Nonetheless, Macuiana demanded a return to the politicisation of the FADM and of the police, and a reintroduction of the principle of parity - even in specialist unit such as the riot police, and in such bodies as police schools. Only when these demands were granted would Renamo hand over its weapons.
He claimed that most of the Renamo volunteers from 1994 had been retired from the FADM, or transformed into advisors or deputy directors, and that officers from Renamo were discriminated against in promotions.
Macuiana admitted that men drawn from Renamo are still in the FADM. “We don't want them to stay there as advisors and cooks for other”, he said. “We want them to be true soldiers in the army. We are not going to bring others. Likewise for the police and the riot police”.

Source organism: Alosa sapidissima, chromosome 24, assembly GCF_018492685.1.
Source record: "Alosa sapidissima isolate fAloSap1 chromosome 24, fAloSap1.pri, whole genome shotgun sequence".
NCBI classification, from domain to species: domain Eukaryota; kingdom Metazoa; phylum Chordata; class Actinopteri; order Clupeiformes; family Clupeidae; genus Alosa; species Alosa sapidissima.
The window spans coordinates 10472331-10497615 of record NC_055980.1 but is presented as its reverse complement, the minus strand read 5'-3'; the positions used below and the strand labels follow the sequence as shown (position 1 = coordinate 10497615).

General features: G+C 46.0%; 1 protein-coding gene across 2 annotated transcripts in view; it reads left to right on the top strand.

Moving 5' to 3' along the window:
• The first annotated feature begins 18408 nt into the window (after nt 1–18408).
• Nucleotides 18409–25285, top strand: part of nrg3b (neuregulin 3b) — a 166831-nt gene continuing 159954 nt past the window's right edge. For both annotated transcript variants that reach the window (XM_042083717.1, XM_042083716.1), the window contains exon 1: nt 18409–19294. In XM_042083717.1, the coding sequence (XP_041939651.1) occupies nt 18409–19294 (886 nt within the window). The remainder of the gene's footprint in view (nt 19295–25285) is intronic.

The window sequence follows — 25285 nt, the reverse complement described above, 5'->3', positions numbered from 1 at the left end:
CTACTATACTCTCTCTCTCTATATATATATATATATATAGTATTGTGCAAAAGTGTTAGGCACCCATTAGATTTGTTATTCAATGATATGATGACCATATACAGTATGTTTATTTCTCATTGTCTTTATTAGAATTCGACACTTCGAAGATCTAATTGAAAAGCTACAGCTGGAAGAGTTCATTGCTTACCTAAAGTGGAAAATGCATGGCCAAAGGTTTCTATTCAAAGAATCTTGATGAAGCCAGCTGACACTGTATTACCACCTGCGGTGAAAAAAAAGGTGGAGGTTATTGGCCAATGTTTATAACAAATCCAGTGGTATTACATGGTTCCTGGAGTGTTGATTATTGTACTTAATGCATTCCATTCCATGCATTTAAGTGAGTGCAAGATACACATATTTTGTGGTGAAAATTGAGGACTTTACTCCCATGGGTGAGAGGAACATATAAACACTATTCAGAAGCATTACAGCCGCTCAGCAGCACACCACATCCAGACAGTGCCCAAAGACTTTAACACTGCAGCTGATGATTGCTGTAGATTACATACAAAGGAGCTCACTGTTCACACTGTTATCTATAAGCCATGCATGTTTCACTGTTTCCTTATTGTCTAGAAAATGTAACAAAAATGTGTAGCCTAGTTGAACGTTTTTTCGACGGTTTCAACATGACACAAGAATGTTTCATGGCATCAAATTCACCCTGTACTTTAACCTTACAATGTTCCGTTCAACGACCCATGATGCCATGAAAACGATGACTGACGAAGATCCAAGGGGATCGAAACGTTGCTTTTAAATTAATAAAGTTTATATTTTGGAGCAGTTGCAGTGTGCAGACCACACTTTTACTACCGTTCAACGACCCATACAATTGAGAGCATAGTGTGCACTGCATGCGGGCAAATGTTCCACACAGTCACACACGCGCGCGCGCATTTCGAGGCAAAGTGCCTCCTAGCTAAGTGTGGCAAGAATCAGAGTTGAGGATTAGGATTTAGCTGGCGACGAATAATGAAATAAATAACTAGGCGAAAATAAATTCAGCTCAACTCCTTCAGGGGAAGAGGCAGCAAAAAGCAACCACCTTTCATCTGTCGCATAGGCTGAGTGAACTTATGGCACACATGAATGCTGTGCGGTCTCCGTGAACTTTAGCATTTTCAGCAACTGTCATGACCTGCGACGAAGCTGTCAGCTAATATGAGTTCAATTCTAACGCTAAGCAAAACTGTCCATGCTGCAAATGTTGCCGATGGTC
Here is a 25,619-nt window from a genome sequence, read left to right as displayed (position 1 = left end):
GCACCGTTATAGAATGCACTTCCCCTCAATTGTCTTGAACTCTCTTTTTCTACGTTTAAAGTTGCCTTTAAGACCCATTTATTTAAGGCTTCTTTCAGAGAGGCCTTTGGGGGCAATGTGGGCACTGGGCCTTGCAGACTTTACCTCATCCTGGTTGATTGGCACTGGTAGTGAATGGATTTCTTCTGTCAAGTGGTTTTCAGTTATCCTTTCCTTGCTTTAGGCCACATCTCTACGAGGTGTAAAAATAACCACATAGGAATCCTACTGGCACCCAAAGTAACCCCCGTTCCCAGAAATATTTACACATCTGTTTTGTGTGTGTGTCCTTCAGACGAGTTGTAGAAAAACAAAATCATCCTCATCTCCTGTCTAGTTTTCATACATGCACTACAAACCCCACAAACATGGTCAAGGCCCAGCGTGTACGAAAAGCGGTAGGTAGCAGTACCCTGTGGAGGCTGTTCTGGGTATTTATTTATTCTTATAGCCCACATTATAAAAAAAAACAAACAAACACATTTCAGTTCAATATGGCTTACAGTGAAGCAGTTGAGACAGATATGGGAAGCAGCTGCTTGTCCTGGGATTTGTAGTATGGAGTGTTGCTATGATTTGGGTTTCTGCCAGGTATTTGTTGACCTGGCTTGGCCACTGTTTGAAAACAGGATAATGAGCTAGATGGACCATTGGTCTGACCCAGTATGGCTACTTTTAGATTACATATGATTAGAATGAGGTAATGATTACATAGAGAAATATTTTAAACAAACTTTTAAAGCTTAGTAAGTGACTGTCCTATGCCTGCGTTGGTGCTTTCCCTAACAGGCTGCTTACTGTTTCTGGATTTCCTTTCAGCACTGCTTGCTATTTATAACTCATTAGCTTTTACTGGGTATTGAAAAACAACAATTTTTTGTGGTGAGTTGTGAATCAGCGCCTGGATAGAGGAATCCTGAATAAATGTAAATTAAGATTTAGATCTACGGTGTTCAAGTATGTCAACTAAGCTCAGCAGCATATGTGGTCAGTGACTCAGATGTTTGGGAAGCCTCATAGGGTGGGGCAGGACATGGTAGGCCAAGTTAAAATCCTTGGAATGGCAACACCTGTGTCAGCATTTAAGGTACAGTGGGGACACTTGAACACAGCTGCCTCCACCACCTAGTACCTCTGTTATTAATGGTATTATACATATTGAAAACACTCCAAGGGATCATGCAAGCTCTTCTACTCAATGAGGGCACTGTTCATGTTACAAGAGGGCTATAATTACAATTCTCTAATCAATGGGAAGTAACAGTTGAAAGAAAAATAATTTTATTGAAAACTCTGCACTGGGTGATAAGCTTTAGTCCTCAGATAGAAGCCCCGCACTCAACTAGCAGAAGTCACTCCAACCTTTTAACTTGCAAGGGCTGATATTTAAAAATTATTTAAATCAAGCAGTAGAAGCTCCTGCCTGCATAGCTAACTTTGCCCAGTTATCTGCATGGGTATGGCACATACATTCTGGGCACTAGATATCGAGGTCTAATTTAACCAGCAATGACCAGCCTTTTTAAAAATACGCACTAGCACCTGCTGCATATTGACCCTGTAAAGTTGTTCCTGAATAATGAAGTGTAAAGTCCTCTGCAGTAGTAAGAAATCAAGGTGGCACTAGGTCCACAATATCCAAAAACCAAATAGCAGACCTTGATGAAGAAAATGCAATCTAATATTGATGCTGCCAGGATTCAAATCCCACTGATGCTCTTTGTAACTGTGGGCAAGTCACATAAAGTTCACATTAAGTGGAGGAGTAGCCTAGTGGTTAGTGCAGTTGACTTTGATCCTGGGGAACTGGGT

The head of the government delegation to the dialogue, Agriculture Minister Jose Pacheco, described the Renamo demands as “an aberration”. Such demands, he added, merely demonstrated Renamo's desire “to continue killing and to maintain disorder and public insecurity”.
The Mozambican constitution and subsequent legislation, he said, decree that the state and the public administration should be organised along non-party political lines.
Renamo itself had proposed, as the subsequent point in the dialogue with the government, “the depoliticisation of the public administration”. Yet it was now proposing the politicisation of the armed forces.
“Renamo has gone as far as to say that the commander must be from Renamo, the chief of the general staff must be from Renamo. This is an aberration!”, Pacheco declared.